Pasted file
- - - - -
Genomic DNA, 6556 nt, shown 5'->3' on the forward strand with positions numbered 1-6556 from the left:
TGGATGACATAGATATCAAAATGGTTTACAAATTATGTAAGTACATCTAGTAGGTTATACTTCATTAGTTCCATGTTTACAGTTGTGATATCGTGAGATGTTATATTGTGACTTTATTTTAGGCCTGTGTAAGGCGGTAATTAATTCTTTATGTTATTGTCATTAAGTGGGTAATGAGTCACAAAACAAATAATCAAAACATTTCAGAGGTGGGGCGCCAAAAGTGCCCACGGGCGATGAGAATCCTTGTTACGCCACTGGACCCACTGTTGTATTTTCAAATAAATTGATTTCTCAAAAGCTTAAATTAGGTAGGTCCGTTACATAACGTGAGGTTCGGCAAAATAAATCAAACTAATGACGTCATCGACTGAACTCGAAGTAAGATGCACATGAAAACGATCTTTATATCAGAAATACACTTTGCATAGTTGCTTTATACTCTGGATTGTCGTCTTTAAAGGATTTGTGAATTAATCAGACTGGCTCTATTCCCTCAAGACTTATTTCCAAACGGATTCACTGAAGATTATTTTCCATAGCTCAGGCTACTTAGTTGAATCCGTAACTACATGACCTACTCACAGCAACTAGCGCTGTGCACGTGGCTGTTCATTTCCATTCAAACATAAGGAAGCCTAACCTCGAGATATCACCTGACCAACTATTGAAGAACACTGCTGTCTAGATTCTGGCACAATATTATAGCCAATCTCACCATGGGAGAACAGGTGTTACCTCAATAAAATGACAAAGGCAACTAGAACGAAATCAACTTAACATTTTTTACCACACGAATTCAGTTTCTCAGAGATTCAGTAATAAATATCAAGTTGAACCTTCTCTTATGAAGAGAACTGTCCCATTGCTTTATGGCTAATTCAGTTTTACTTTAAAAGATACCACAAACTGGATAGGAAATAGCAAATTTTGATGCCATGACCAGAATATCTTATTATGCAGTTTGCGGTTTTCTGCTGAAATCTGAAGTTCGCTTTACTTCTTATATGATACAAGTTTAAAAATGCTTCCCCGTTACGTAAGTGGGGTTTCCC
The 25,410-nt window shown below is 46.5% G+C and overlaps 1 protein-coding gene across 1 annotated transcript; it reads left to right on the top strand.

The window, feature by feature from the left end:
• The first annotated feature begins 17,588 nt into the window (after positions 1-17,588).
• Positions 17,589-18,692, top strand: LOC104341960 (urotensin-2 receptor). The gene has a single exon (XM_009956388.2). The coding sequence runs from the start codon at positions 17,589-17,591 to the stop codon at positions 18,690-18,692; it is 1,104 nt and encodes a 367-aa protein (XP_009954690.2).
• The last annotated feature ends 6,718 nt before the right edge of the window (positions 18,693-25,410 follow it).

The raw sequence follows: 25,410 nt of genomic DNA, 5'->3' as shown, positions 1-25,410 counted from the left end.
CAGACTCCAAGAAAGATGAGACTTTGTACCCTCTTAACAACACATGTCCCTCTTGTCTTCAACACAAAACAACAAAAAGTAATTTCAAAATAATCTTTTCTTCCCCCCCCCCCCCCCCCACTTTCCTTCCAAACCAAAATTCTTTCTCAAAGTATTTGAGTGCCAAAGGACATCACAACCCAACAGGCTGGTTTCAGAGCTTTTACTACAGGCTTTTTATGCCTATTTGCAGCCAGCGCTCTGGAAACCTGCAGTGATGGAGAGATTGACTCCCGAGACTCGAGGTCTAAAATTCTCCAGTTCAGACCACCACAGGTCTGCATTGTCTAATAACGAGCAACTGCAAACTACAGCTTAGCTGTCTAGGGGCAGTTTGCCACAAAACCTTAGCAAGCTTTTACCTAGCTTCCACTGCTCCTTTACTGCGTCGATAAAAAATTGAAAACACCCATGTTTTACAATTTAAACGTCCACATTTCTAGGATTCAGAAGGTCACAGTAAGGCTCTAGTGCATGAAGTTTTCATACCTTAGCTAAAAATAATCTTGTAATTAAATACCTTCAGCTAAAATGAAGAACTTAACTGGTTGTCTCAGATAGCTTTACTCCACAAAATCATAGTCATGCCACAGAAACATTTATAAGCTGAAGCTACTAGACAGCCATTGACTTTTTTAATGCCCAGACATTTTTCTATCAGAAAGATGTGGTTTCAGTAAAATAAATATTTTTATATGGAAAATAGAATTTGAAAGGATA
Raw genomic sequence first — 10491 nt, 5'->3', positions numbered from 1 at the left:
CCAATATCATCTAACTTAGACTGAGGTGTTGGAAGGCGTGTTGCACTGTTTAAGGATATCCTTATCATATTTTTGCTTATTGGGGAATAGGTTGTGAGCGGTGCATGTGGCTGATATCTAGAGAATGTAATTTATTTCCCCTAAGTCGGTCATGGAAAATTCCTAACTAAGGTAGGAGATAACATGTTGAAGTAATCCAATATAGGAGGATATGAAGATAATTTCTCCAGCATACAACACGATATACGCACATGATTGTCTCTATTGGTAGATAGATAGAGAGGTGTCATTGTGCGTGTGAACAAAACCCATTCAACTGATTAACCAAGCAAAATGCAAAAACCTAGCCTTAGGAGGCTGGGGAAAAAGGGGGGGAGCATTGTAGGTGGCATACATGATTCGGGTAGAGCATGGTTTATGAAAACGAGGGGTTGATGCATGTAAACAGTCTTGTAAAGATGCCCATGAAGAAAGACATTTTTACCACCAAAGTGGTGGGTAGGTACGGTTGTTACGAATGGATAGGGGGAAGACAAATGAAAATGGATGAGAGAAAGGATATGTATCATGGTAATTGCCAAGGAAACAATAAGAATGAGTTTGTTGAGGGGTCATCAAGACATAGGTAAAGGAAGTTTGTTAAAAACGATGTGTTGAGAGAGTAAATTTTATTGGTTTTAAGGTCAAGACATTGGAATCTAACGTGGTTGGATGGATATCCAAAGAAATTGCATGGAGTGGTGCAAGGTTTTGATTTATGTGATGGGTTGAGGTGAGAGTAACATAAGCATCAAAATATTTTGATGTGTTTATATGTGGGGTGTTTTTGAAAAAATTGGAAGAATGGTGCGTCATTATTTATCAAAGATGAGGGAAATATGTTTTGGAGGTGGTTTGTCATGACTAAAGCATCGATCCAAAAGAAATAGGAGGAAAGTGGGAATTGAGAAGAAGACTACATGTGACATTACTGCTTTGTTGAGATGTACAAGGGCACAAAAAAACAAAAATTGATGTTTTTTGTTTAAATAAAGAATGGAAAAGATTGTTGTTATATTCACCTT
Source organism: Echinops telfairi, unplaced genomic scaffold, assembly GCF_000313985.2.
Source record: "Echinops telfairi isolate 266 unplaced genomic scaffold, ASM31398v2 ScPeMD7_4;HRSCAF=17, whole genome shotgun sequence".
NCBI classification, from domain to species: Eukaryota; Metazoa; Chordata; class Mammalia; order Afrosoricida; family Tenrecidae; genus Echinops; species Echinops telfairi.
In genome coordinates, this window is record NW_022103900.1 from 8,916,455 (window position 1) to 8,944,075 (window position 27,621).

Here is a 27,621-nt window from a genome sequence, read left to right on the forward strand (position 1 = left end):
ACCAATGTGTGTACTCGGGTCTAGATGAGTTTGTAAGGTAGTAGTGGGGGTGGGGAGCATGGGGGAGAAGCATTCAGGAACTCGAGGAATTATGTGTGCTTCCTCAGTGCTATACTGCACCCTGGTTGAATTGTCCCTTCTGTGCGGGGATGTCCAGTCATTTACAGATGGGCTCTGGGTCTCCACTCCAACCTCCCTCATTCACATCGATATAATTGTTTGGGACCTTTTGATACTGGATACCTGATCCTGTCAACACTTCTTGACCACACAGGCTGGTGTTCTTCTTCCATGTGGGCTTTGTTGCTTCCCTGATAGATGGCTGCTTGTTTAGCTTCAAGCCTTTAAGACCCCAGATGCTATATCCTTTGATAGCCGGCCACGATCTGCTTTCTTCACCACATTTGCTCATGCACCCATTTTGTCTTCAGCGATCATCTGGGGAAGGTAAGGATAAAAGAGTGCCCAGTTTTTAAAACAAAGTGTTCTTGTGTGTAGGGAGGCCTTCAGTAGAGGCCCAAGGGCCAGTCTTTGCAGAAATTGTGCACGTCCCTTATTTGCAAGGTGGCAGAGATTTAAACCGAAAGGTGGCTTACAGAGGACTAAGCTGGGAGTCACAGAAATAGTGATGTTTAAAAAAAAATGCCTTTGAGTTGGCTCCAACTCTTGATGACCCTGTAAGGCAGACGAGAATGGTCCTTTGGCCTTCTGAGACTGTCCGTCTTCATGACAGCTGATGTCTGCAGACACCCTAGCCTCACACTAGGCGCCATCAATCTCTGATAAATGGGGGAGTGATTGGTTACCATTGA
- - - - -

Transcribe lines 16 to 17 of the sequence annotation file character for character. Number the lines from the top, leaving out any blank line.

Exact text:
Here is a 27,621-nt window from a genome sequence, read left to right on the forward strand (position 1 = left end):
ACCAATGTGTGTACTCGGGTCTAGATGAGTTTGTAAGGTAGTAGTGGGGGTGGGGAGCATGGGGGAGAAGCATTCAGGAACTCGAGGAATTATGTGTGCTTCCTCAGTGCTATACTGCACCCTGGTTGAATTGTCCCTTCTGTGCGGGGATGTCCAGTCATTTACAGATGGGCTCTGGGTCTCCACTCCAACCTCCCTCATTCACATCGATATAATTGTTTGGGACCTTTTGATACTGGATACCTGATCCTGTCAACACTTCTTGACCACACAGGCTGGTGTTCTTCTTCCATGTGGGCTTTGTTGCTTCCCTGATAGATGGCTGCTTGTTTAGCTTCAAGCCTTTAAGACCCCAGATGCTATATCCTTTGATAGCCGGCCACGATCTGCTTTCTTCACCACATTTGCTCATGCACCCATTTTGTCTTCAGCGATCATCTGGGGAAGGTAAGGATAAAAGAGTGCCCAGTTTTTAAAACAAAGTGTTCTTGTGTGTAGGGAGGCCTTCAGTAGAGGCCCAAGGGCCAGTCTTTGCAGAAATTGTGCACGTCCCTTATTTGCAAGGTGGCAGAGATTTAAACCGAAAGGTGGCTTACAGAGGACTAAGCTGGGAGTCACAGAAATAGTGATGTTTAAAAAAAAATGCCTTTGAGTTGGCTCCAACTCTTGATGACCCTGTAAGGCAGACGAGAATGGTCCTTTGGCCTTCTGAGACTGTCCGTCTTCATGACAGCTGATGTCTGCAGACACCCTAGCCTCACACTAGGCGCCATCAATCTCTGATAAATGGGGGAGTGATTGGTTACCATTGA